School is more than just a place where we learn how to read, solve equations, and problem solve. It is also where students discover HOW to learn and practice interacting with the world around us. At North Thurston Public Schools, students learn Social Emotional Learning (SEL), which helps when faced with the stresses, highs, and lows of our emotional everyday lives.
“Social Emotional Learning provides a foundation for safe and positive learning and enhances students’ ability to succeed in school, career and life,” says Leslie Van Leishout, director of student support. “Extensive research shows a positive correlation between the skills taught throughout social emotional learning programs and positive behavior, academic achievement and healthier life choices. Children learn social emotional skills in a variety of ways, including the behavior they see modeled by the adults in their lives.”
SEL encompasses such skills as self-awareness, self-management, social awareness, relationship skills and healthy decision-making. The SEL curriculum, Second Step, was introduced in the district nearly five years ago. Last year, full implementation of the curriculum began in grades PreK-5. Setting aside time to teach it—20 minutes a day, no less—took a little schedule finesse, admits Van Leishout. But the NTPS team recognized that these are important life lessons that foster community and build strong relationships. “These are not soft skills, but essential skills for life,” she adds. “We need to understand how to work together.”
And this is especially true now, during the tumult of COVID-19. “During this time of unprecedented crisis, our individual abilities to manage stress and our connections with others are critical to maintaining emotional wellness,” says Van Leishout. SEL curriculum teaches students skills to:
- Communicate clearly and assertively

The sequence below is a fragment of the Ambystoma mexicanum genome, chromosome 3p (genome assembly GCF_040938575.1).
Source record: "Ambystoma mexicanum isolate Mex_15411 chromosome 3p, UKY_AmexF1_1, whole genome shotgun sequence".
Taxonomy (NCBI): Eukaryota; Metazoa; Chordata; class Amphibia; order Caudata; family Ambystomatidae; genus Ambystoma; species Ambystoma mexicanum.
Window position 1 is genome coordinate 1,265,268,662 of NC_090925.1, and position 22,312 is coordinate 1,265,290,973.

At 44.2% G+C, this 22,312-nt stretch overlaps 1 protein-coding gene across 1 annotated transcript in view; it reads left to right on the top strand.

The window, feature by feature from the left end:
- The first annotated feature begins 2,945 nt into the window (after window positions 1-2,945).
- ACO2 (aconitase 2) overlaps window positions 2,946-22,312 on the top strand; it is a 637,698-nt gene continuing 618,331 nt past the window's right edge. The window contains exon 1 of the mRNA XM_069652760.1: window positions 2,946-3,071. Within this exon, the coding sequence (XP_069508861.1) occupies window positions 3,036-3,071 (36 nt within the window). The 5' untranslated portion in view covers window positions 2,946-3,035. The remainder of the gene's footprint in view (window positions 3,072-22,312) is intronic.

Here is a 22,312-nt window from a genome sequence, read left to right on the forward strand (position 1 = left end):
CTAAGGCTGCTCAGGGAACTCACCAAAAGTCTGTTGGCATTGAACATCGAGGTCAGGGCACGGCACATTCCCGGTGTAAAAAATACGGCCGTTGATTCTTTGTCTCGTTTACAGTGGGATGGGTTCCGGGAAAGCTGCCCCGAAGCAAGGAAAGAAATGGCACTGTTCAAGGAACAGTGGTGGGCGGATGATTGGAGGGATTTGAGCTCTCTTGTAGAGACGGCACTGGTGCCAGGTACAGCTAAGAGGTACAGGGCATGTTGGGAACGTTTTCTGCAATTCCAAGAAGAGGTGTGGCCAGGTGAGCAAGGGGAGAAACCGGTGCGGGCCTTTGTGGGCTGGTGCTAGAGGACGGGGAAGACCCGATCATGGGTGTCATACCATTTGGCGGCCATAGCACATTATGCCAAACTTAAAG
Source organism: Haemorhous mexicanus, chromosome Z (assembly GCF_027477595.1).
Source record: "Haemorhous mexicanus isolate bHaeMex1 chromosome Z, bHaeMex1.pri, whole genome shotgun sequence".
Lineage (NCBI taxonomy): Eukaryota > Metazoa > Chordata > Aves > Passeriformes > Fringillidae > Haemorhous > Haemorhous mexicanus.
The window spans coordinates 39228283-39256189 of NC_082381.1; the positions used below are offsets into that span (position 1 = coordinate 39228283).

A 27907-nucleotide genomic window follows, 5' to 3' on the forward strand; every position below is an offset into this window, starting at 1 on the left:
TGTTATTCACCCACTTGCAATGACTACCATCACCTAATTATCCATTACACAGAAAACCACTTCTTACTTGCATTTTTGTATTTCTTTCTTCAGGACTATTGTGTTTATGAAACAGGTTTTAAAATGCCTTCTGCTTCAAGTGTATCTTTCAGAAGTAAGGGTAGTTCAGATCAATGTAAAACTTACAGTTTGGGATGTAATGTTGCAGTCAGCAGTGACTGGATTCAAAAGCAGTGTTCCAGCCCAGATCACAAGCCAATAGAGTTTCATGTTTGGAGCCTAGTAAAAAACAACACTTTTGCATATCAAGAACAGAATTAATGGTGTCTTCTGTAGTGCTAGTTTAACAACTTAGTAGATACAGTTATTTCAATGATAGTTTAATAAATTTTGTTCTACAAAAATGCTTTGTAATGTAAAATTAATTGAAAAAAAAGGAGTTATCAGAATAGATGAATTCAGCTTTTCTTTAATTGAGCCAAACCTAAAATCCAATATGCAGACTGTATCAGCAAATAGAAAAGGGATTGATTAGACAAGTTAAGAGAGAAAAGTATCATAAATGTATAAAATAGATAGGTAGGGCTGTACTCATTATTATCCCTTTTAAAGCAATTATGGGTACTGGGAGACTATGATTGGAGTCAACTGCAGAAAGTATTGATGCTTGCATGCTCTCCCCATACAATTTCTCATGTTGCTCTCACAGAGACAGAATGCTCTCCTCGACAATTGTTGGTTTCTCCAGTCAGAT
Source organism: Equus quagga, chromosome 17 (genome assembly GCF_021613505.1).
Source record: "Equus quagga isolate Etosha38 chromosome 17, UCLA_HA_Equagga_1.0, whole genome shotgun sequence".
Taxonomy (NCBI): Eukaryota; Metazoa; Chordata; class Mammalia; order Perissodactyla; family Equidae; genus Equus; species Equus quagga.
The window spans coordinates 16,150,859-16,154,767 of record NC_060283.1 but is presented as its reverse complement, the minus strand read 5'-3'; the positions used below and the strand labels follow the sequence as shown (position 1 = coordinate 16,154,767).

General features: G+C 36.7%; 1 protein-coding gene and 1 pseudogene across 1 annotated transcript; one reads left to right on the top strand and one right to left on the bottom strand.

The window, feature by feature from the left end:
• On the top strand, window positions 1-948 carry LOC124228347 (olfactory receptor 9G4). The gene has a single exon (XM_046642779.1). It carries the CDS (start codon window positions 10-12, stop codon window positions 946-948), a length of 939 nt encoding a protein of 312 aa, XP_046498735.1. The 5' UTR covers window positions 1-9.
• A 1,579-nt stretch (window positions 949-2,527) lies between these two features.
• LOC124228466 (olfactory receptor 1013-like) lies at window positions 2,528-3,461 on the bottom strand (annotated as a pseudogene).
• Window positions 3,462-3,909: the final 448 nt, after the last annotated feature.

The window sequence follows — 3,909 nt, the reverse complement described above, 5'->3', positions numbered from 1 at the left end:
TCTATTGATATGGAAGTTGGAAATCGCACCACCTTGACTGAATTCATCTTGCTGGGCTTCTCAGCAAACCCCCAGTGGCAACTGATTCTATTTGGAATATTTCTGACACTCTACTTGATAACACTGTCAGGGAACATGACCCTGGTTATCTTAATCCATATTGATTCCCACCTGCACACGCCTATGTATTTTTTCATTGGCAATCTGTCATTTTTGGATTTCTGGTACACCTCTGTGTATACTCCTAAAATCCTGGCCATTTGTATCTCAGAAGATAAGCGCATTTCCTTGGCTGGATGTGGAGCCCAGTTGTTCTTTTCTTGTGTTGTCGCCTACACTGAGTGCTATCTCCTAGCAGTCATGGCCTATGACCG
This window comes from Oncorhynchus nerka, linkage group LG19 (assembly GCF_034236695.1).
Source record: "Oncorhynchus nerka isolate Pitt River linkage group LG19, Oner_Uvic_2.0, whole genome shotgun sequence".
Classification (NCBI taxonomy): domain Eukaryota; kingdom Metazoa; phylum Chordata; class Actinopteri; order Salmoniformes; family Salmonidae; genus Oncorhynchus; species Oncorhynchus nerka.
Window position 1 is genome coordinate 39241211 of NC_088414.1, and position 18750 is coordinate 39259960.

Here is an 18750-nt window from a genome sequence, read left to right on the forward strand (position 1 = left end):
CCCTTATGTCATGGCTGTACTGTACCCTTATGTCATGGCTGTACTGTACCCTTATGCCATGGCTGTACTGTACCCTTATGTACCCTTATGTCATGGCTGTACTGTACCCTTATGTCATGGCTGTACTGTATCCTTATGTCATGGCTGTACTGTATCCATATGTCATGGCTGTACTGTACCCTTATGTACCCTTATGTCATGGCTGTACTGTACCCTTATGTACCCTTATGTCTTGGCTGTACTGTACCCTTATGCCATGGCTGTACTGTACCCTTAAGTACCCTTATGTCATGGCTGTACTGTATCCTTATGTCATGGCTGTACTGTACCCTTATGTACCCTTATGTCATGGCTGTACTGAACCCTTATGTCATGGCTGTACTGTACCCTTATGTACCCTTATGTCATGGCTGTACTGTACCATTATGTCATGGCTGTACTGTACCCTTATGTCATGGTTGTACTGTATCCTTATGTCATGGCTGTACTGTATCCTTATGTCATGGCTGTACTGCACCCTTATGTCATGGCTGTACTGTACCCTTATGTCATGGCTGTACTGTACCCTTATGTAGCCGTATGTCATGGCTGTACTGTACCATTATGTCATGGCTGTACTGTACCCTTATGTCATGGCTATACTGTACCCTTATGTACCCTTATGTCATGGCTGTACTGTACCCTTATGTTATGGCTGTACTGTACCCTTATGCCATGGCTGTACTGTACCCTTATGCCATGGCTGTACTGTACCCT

- Maintain cooperative relationships
- Make responsible decisions
- Solve problems effectively
- Recognize emotions in oneself and others
- Manage strong emotions
- Have empathy for others
And according to teachers, the focus on SEL is paying off.
“I believe that our social emotional learning time, the connections it creates, and the opportunity for each child to share every day, is the single most important thing we have done during this remote learning experience,” says Nancy Stratton Hall, a third-grade teacher at Horizons Elementary. “Students need to know that they are cared for, and that they matter. This daily meeting helps with accomplishing that goal and gives our class the chance to bond with me and with each other. The time together is priceless.”
Second Step has many lessons that involve partnering and working together as well as empowering students to state their thoughts and feeling. In lesson 11 in first grade entitled “Showing Care and Concern” students learn to think about how others feel when something goes wrong for them and what they can do to help their friend. There is a feeling song, activities, videos, pictures, and questions to draw out the answers from the students themselves. It is not about telling the kids what to do; it’s about helping them reflect and come to the feelings themselves. This helps them to transfer the knowledge from the lesson to all sorts of situations.